To effectively manage larger scale of variable renewable energy, power system flexibility is the name of the game and indeed storage is and will be one of the core enablers in decarbonized energy system.
Looking at the US experience and, in particular, in the framework of Corporate Power Purchase Agreements (PPAs) with merchant risk exposure - an increasingly common arrangement for deployment of renewable energy in markets like the U.S. - variability translates into additional risk borne by both developers and off-takers. To enable fast-paced deployment of renewables, as required to limit emissions driving climate change, effective mitigation of these risks is necessary.
Enel Foundation and Form Energy - a US based startup which is developing ultra-low cost, long-duration energy storage – crafted in cooperation with Enel Green Power a white paper exploring the way co-located long duration storage can mitigate the impact of variability on risk and returns for merchant-risk exposed long-term contracted windfarms in the Southwest Power Pool (SPP), a market covering mainly Kansas, Oklahoma, Nebraska, South Dakota and portions of other ten nearby States.
The historical data used for the analysis refers to two years of operations of three wind farms operating in SPP. Day-ahead bidding of the modeled wind farms relies on state-of-the-art weather forecasts, resulting in an average energy output uncertainty of about 15%. Across the modeled power plants, the average total energy availability of the farms is 90%, and average energy curtailment for congestions is about 5%, with a maximum of about 24%.
The study adopts a technology-agnostic view to long duration storage, considering more than 200 combinations of capital costs and charge-discharge efficiency, to model a wide range of hypothetical long duration storage technologies. Most of the combinations modeled are not commercially available today. However, this novel asset class is the subject of extensive R&D activity and is the target of growing venture and grant funding (e.g. the United States ARPA-E DAYS program). For this reason, the authors opted for a broad survey of the design space, with the objective of providing an understanding of the value of various technologies in addressing risk-management challenges.
Quantitative results of the study demonstrate the ability of storage technologies to effectively manage risk and returns across a variety of scenarios with exposure to volume and basis risk. Currently available short-duration (up to 3-4 hours) storage technology shows a positive yet limited impact, whereas longer durations (more than 10 hours) offer much more significant benefits.
As an illustrative example, a storage system with specification corresponding to a pumped-hydro storage (energy and power capital costs of $5/kWh and $562/kW respectively, and 80% charge-discharge efficiency) is modeled across the three sample wind farms. Results show an optimal long duration storage power between 20% and 40% of nameplate windfarm power and an optimal duration between 13 and 23 hours. Depending on modeled wind farm, simulations show a long duration storage with these features can boost the net present value of the wind farm up to 50% with respect to the case without storage, while reducing the downside risk up to 10% under today’s market conditions.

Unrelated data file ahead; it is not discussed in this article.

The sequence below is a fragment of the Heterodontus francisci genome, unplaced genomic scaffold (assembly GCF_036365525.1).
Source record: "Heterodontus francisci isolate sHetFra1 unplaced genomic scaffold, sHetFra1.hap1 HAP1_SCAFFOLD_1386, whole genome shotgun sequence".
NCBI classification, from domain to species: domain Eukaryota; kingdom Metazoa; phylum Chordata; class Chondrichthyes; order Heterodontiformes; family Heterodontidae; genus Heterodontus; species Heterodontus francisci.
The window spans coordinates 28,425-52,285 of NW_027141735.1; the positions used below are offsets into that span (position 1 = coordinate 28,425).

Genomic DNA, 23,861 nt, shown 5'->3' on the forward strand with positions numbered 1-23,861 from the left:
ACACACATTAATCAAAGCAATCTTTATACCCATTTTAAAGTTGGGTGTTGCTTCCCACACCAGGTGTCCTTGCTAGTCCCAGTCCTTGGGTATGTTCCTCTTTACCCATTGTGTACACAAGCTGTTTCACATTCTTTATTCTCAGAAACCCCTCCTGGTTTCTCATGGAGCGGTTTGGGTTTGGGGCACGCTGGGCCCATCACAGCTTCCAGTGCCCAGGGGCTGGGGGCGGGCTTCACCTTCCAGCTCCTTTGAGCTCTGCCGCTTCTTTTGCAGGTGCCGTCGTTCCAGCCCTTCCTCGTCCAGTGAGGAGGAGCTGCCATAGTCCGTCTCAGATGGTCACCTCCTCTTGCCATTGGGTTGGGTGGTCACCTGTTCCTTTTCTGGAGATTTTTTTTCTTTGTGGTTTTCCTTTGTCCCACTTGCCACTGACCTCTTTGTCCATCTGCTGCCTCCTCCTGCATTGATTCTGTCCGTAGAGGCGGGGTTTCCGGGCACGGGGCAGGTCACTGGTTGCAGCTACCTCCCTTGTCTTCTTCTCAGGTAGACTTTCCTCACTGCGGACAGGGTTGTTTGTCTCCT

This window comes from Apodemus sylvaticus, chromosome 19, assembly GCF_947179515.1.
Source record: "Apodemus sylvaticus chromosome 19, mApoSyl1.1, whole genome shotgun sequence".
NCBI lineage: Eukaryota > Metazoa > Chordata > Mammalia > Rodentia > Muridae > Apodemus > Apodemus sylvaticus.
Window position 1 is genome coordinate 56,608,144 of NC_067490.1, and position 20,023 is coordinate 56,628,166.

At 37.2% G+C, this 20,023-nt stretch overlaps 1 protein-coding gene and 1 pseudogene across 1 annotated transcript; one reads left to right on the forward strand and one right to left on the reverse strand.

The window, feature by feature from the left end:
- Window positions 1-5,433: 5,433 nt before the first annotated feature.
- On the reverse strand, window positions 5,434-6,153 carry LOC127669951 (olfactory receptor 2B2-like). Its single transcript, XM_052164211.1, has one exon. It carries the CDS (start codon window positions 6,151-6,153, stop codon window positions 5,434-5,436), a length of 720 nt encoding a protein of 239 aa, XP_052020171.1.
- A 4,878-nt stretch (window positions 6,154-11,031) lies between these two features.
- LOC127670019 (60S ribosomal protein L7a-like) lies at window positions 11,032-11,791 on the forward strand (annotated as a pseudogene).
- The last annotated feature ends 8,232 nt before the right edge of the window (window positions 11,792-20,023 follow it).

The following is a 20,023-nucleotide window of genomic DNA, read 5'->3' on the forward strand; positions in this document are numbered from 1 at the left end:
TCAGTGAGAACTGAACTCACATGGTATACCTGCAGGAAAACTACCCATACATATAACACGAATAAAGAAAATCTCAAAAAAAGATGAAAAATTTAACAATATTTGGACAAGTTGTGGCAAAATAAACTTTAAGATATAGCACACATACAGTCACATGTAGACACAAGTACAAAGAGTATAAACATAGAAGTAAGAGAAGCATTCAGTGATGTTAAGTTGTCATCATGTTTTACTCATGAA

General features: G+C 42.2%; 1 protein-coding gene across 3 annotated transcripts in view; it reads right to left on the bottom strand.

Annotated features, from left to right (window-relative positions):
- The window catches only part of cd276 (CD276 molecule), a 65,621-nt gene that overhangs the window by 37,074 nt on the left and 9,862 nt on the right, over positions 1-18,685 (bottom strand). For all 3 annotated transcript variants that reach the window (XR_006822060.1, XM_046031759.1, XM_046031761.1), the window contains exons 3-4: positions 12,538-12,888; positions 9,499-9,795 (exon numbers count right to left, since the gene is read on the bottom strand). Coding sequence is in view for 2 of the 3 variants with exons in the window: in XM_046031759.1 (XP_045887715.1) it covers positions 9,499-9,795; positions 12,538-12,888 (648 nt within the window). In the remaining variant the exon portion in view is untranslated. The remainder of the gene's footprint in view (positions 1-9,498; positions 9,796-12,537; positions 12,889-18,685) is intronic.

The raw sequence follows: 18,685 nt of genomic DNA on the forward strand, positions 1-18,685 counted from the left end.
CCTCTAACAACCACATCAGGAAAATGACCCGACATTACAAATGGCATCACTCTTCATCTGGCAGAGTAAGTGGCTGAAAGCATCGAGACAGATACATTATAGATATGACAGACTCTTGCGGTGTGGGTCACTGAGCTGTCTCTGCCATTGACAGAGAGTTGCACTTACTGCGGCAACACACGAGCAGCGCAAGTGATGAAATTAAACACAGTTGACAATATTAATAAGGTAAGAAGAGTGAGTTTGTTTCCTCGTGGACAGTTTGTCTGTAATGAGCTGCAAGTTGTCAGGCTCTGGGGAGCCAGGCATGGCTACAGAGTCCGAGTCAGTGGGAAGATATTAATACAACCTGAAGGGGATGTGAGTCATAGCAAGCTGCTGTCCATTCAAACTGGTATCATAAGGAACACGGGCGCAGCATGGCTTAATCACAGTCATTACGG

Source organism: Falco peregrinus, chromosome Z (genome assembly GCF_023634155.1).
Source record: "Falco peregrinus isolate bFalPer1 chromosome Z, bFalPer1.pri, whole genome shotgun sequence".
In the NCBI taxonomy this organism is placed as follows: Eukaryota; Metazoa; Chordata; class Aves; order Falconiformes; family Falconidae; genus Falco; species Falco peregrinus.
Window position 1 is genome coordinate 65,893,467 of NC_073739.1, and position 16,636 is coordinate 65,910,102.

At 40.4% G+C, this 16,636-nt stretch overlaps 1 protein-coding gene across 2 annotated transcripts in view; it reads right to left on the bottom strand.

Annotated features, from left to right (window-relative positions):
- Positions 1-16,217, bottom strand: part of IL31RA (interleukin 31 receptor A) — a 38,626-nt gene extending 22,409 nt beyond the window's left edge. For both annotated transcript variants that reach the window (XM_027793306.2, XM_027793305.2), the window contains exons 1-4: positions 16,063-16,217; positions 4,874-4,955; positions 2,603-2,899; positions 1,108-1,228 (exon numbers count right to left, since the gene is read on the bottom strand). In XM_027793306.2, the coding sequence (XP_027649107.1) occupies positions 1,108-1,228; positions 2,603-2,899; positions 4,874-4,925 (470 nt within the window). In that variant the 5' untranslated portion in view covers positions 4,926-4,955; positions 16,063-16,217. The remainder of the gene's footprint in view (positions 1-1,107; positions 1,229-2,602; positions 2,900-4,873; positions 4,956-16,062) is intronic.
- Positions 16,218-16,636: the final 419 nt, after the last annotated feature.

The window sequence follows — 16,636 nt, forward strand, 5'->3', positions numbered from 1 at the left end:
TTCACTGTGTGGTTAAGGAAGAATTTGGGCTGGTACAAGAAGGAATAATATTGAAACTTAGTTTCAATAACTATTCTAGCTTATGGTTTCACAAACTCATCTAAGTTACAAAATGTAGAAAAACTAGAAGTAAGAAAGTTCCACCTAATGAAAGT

In contrast, in the same sample installations, lithium-ion storage has an optimal duration of up to 1.4 hours and show an increase of the net present value by up to 27%, with a benefit on downside risk up to 6%. The analysis shows that the value of long duration storage in managing risk and returns will increase with deeper renewable penetration and the expected increase in price volatility and transmission congestion over extended time scales.
Therefore, the availability of long duration storage technologies can offer significant improvement in managing risk and returns, in contrast with today’s short duration storage which results in a more limited ability to modulate risk and returns. Of course, the specific target performance criteria for storage will depend on a particular investor’s risk and return preferences. Likewise, profitability must be assessed case by case considering the specific power plant in its geographical and market setting.
This work has been carried out considering assets located in the US regulated markets, and thanks to the methodology and scientific approach can be extended to other locations and markets. As the underlying conditions and risk factors are common across locations and market settings, the results of this study have a clear implication for a wide range of geographies.
While storage could affect day-ahead bid strategy, the present analysis focuses on managing real-time risk factors only, in particular wind shortage and corresponding penalties and real-time price dynamics. Future work may incorporate storage in day-ahead bid decisions.
Download the White Paper.